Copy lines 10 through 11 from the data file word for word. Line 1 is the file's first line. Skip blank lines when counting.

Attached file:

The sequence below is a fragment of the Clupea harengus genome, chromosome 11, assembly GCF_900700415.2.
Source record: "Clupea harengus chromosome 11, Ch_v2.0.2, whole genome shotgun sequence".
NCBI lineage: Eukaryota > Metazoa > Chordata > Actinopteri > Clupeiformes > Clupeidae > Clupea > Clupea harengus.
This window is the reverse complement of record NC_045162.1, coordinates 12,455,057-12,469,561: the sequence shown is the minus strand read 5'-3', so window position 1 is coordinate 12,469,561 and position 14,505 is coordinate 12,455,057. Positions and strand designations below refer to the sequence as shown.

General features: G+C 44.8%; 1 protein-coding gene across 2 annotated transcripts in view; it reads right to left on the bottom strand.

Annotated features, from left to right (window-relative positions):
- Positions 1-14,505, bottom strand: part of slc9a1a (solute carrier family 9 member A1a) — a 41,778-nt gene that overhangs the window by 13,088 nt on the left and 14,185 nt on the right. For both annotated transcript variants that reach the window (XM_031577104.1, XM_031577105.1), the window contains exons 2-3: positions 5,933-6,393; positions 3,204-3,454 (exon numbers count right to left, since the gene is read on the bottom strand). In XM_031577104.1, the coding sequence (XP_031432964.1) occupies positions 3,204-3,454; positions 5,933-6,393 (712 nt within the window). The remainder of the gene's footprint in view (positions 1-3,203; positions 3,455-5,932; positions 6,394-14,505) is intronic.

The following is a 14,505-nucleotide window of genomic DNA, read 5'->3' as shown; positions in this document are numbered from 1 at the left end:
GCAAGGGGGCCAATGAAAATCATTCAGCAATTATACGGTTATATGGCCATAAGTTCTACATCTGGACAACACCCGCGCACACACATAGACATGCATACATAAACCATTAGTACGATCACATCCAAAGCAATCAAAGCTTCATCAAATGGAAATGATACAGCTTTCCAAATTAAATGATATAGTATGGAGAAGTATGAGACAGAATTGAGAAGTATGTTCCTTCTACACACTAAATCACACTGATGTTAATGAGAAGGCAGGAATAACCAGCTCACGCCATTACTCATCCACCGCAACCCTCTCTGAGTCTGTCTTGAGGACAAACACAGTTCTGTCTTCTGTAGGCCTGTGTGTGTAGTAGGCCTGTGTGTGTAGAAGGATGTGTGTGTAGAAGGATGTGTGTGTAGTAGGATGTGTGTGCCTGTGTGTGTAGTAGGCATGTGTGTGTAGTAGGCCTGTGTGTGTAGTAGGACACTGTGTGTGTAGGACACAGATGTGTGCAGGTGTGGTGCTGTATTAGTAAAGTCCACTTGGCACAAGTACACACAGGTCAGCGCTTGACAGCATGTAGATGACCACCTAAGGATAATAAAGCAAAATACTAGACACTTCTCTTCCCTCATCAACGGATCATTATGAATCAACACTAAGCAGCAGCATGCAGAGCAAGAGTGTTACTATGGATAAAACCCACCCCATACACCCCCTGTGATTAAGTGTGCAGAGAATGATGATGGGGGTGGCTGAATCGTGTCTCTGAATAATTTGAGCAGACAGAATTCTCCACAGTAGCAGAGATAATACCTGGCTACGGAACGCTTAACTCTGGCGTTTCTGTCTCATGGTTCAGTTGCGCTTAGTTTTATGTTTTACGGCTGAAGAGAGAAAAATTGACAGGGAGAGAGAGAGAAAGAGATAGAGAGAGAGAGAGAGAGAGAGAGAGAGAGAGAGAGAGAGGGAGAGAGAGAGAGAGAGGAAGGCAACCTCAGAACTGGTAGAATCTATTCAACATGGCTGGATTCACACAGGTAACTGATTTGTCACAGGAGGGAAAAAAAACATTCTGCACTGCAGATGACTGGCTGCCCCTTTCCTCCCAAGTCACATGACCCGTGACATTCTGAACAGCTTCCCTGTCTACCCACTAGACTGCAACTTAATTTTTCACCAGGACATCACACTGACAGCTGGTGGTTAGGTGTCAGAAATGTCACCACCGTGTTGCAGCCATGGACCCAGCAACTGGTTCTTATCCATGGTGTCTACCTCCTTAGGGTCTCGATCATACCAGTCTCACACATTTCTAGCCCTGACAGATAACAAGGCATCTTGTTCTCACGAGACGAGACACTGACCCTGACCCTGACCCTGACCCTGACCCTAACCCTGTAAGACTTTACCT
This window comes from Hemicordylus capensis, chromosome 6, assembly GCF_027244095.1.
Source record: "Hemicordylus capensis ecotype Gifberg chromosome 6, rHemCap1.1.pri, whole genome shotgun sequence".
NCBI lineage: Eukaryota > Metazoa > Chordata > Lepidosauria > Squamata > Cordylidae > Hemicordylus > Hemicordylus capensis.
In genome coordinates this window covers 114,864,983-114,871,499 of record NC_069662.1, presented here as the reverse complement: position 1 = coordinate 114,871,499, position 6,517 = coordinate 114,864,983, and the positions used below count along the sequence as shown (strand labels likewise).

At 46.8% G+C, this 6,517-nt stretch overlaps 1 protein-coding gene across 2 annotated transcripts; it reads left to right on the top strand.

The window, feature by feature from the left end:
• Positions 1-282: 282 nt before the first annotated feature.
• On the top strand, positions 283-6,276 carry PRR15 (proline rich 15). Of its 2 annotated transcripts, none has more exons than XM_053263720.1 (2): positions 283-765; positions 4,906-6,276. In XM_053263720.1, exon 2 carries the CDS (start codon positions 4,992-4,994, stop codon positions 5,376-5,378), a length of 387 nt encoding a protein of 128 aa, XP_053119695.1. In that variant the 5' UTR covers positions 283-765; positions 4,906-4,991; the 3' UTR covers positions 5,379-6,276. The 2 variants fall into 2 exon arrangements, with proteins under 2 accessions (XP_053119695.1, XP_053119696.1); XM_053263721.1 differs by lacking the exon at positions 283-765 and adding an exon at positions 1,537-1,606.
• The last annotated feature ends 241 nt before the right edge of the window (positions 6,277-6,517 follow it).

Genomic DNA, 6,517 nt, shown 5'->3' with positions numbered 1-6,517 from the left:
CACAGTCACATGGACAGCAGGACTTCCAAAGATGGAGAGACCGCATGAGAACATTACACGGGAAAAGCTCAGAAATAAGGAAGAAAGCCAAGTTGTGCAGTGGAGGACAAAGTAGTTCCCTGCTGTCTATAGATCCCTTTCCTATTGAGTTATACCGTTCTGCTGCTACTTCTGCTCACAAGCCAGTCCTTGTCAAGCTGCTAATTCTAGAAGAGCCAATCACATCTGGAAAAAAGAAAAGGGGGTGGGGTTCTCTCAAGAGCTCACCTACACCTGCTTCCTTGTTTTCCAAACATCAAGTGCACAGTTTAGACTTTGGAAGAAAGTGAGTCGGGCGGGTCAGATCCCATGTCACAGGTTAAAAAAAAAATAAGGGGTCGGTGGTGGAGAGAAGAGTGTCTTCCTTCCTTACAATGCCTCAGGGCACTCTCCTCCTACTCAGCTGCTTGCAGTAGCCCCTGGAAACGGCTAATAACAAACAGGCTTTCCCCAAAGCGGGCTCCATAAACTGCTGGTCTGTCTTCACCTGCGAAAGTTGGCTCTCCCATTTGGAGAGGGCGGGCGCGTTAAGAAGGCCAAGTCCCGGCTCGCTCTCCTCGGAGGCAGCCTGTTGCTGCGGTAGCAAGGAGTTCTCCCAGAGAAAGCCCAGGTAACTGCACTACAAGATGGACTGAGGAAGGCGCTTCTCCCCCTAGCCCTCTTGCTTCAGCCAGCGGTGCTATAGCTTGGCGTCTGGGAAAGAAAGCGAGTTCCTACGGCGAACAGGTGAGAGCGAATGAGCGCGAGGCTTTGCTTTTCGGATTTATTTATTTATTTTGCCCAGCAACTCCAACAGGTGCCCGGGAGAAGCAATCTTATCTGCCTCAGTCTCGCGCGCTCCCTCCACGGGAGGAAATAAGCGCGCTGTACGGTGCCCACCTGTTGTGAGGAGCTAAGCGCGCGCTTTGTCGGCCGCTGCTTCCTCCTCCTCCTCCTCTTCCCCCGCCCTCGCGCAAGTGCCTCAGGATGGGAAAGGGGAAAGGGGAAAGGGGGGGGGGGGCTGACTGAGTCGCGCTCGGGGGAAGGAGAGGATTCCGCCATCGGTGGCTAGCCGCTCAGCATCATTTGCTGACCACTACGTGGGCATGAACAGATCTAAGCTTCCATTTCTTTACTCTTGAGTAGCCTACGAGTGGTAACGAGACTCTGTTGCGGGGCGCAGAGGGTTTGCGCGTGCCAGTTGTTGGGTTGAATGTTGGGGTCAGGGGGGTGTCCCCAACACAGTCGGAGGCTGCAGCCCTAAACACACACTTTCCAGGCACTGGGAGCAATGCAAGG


This window comes from Hemicordylus capensis, chromosome 6, assembly GCF_027244095.1.
Source record: "Hemicordylus capensis ecotype Gifberg chromosome 6, rHemCap1.1.pri, whole genome shotgun sequence".